Wallace came to WCU on a football and basketball scholarship and played at Western in the first football game he had ever seen. World War II interrupted his studies, but he returned to earn an undergraduate degree in physical education and, while serving as a high school coach and teacher, a master’s degree in public school administration.
At the behest of Gov. Robert W. Scott, Wallace served on a committee that led to the formation of the University of North Carolina system and was subsequently named to the Board of Governors, serving the limit of terms allowed on the board formed to provide oversight of the new system. In total, Wallace served 15 years on WCU’s Board of Trustees, 11 as its chair. Wallace also was the first president of the Catamount Club and helped to incorporate WCU’s Foundation Board, on which he served until his death. Together Wallace and his wife, Jeannette, have provided support for scholarships, the College of Business, the Alumni Association, the Pride of the Mountains Marching Band and athletics.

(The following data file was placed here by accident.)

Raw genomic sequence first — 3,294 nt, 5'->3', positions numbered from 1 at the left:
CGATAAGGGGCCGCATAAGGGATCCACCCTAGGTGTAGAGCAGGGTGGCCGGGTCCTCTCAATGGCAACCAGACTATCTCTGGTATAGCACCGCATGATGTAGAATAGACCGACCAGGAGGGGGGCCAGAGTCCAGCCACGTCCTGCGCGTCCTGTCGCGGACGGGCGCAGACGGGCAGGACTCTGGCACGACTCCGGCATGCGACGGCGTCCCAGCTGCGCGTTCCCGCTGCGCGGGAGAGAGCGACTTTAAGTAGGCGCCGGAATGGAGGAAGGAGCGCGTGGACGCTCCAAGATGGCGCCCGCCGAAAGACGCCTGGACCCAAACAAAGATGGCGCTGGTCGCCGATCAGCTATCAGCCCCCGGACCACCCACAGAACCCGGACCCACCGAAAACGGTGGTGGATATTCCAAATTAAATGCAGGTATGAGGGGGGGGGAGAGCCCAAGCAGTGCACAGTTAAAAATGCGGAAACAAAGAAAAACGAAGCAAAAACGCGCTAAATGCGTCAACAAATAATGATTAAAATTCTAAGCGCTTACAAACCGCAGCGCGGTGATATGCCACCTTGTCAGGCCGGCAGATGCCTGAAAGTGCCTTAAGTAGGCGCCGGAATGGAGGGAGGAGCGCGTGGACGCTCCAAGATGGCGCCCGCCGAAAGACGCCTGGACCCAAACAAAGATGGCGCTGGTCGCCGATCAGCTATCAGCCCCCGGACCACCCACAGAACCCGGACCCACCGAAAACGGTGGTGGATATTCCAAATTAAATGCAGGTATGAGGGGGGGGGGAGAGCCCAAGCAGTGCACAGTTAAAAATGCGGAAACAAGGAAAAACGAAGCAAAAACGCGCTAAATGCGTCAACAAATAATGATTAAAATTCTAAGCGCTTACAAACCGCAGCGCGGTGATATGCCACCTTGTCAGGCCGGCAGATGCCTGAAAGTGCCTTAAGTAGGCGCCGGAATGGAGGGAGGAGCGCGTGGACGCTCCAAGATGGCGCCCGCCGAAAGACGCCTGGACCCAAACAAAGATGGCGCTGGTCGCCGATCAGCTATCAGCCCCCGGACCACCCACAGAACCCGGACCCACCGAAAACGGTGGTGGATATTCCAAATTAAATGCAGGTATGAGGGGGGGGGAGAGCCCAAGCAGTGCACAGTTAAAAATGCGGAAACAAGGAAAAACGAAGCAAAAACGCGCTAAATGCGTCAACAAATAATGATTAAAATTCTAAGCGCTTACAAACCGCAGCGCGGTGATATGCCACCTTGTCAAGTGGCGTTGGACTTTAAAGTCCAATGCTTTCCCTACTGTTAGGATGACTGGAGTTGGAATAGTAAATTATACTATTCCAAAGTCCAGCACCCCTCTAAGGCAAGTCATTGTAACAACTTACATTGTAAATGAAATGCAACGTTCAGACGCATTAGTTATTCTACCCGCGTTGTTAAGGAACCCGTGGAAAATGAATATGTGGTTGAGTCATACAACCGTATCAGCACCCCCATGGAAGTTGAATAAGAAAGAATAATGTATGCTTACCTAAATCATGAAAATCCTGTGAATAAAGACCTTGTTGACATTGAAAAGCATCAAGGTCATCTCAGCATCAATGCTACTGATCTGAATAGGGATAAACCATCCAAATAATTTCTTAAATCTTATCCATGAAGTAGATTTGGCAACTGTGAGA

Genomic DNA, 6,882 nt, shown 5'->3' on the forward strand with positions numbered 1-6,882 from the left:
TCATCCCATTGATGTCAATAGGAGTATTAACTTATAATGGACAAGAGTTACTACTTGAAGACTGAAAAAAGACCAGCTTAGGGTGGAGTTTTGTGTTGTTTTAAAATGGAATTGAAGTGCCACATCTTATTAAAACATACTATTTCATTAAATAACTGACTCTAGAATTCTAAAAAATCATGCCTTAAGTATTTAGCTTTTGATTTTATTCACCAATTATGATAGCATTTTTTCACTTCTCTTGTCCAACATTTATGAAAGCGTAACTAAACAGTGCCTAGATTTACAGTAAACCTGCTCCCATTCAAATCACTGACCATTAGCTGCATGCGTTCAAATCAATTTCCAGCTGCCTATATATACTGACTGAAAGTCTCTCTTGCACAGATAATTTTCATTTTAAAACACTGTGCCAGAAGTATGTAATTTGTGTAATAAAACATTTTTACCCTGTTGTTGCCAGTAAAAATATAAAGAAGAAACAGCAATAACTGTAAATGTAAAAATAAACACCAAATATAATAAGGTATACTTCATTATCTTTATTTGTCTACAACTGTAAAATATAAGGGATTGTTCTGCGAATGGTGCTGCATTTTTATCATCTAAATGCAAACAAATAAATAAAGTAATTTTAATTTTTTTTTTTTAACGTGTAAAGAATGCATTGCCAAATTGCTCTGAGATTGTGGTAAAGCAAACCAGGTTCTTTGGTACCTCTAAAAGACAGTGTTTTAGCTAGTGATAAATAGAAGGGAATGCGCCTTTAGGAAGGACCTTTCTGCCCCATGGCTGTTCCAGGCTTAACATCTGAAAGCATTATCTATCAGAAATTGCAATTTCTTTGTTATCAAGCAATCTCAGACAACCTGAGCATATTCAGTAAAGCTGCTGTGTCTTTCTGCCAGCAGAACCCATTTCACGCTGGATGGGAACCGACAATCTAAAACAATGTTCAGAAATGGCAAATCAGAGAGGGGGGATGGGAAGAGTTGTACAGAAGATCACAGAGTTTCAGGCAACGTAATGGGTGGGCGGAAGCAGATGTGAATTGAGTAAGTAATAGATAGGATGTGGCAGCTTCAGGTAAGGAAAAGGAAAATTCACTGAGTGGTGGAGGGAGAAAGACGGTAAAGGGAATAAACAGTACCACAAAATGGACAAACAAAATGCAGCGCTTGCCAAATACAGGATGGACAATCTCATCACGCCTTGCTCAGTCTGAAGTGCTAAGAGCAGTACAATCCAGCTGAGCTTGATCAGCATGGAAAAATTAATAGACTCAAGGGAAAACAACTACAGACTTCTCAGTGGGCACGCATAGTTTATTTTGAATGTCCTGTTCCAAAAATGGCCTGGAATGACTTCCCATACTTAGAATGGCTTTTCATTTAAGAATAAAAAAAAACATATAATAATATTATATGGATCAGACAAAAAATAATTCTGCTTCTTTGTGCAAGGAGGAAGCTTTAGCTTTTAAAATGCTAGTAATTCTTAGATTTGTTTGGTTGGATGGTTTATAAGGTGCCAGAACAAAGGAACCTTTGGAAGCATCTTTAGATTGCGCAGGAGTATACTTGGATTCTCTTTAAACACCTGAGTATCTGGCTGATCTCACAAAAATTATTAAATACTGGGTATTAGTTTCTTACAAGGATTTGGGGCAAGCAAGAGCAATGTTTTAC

Former Chancellor Barney Coulter loved to tell a great story about the Hydes’ generosity to Western. When Wallace and Jeanette visited, they often stayed with Barney and his wife, Barbara, at the Chancellor’s Residence. During one summer visit, the weather was particularly hot. When Jeanette asked Barney to lower the thermostat, his response was to open a window, saying, “That’s how we lower the thermostat in the mountains.” Jeanette turned to Wallace and said, “You’ve got to do something about this.” As the current residents of the Chancellor’s Residence, my wife Susan and I thank you for the AC.
Western Carolina and Wallace have clearly enjoyed a wonderful, long-term love affair. Wallace provided a guiding hand as well, keeping Western Carolina true to its grounding and its mission. “Service to the region can find no roots in a closed fist,” he said. Wallace understood that as a public university, WCU is charged first and foremost with meeting the needs of the public it serves.
So, here’s to Wallace Hyde, a man of extreme accomplishment, a man who lived the promise of education, a man of passionate commitment to education’s transformative power, and, from the hearts of those of us in the corner of paradise we call Cullowhee, here’s to the paramount Catamount!